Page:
Now, being that none of us are muggles, is it proper ettiquette to walk up, introduce myself, and sign the log, or should I let them "clear" the scene, then go "find it" myself? I know that when I'm at a cache, I take heed to anyone walking up since I don't know if it's a muggle or not. If I were to walk up to them, would this cause undue stress? Or is this such a social sport anyways that my walking up would possibly start a new friendship(s)?

 

So I pose this question to all of you that are so much smarter than I in the ways of the cache... :lol:

 

I'm new to this so it hasnt happened but I think I would certainly go up and say hi. Just like us firefighters/emt's go up and say hi to each other right archi77? :laughing:

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I've had several different encounters with cachers. :(

 

One of the first was when I was sitting on a park bench, near the hiding place, with the cache in my hands. A father and his son walked behind me. He said, "How far is it now?"

 

:laughing:

 

I asked if they were Geocaching. He said, "Yes." I explained I had the cache in my hands, but would rehide it so they could look for it. They didn't have the cache printout, past logs, or the hint, so it was fun to watch them try to find it. Some "Hot/Cold" hints helped them pinpoint the clever hide.

 

Another time, my caching partner and I had stopped for lunch near a cache. We hadn't looked for it yet because there was a car nearby. Soon a little girl walked over towards the bush with a cammoed container in her hands. My caching partner said, "I see you." yikes.gif Poor girl . . . :lol: That turned out to be a nice visit with a new cacher and her three little girls.

 

Other times when I have noticed someone with a GPSr in their hands when I arrive at the location, I've just said, "Found it yet?"

 

On a trip to Colorado, I was trying to find a cache near a highway pullout. When a couple approached, I sort of hid my GPSr and tried to look like I belonged there. Didn't fool them. As they walked by, they said, "Coordinates are off." :lol:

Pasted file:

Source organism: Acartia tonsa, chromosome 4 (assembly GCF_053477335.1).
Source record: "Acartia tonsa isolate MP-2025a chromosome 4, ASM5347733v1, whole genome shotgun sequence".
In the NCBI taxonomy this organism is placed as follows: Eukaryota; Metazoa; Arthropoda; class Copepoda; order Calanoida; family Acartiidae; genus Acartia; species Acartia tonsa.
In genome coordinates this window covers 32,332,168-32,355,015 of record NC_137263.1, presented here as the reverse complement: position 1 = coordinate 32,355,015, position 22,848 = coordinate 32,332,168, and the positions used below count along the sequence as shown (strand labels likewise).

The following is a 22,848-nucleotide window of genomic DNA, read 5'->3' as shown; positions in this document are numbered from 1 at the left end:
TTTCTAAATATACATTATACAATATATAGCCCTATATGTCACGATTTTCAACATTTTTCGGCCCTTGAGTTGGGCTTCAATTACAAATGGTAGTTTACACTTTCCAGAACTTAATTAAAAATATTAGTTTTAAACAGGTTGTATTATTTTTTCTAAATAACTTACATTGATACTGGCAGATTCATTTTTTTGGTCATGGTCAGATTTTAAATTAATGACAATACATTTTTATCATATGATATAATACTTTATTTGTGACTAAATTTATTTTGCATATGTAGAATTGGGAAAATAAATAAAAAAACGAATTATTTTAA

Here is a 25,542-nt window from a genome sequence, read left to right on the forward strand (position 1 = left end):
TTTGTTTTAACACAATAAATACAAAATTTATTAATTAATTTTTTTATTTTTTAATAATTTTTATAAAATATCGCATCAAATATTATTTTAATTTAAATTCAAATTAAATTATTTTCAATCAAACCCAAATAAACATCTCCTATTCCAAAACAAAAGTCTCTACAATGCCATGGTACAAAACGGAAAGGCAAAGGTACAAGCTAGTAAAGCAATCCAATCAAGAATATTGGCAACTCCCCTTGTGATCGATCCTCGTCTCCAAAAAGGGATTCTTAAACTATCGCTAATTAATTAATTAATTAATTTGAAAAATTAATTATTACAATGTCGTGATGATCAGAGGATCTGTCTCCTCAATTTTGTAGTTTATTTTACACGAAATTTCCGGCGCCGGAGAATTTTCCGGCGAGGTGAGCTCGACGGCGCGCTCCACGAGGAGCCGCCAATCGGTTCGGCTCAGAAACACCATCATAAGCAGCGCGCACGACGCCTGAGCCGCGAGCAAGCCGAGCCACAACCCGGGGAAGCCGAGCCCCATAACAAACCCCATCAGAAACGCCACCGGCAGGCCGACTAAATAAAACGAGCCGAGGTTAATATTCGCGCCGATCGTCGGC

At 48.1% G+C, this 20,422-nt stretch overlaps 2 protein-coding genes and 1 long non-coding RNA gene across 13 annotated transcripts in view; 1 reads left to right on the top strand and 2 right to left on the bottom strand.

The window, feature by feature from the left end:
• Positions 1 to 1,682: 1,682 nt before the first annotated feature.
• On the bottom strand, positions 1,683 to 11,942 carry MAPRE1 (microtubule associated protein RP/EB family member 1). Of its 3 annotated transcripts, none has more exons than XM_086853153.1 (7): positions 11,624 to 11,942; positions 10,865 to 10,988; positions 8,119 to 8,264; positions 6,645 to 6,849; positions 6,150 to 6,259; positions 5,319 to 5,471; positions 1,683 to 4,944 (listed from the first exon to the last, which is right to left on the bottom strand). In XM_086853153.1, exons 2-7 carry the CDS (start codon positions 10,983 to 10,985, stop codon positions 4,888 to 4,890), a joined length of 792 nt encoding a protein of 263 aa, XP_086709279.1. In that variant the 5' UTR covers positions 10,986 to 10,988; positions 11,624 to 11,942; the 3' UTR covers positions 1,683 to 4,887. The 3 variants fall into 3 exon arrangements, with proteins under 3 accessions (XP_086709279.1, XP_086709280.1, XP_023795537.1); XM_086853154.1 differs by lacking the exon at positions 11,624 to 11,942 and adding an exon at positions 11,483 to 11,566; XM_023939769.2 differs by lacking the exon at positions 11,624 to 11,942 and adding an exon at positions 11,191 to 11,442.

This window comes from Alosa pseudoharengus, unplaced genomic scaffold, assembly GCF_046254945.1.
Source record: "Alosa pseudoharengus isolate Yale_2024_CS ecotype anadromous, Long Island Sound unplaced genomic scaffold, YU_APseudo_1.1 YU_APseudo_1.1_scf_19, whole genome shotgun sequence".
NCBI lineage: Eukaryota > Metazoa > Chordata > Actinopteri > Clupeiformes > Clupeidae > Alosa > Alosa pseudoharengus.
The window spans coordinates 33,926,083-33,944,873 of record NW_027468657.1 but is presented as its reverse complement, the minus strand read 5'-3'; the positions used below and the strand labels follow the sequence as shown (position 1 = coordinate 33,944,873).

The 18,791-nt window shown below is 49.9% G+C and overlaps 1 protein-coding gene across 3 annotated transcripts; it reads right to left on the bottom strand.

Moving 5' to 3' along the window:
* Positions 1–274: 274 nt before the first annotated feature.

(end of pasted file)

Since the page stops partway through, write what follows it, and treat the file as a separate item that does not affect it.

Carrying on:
We had a nice visit and they helped me center my search in the correct location. ;)

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Our usual greeting is, "Find it yet?" Most of the time we've guess correctly that the party are geocachers, but we've been wrong a time or two. My family still laughs about my wrong guesses and the funny looks that we get!

 

We've met some really neat folks "in the field" and have become friends with some of them.

 

Keep looking, we're out there!

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Just like us firefighters/emt's go up and say hi to each other right archi77? :D

 

Not sure where you're from, but around here, unless you're part of the "in" crowd, the FF/EMT's can be downright nasty to each other. I still do it for the community, not because the people at the station are overly nice to hang out with. <sigh> :wub:

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Just like us firefighters/emt's go up and say hi to each other right archi77? :wub:

 

Not sure where you're from, but around here, unless you're part of the "in" crowd, the FF/EMT's can be downright nasty to each other. I still do it for the community, not because the people at the station are overly nice to hang out with. <sigh> :wub:

 

:wub: that surprises me. I am from Connecticut and whenever we see each other out and about it turns into a big conversation. We get our frustrations with each other out on the muster field.

 

I still say that saying hi to fello cachers is a good, sociable practice to get into.

 

Maybe if you start saying hi to FF/EMTs, being friendly will be the next big thing!! :D

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I'll agree with the others that it's usually acceptable to approach other geocachers in the field. Make sure your GPSr is in plain site, or you great them with something like "Find it yet?" to put them at ease.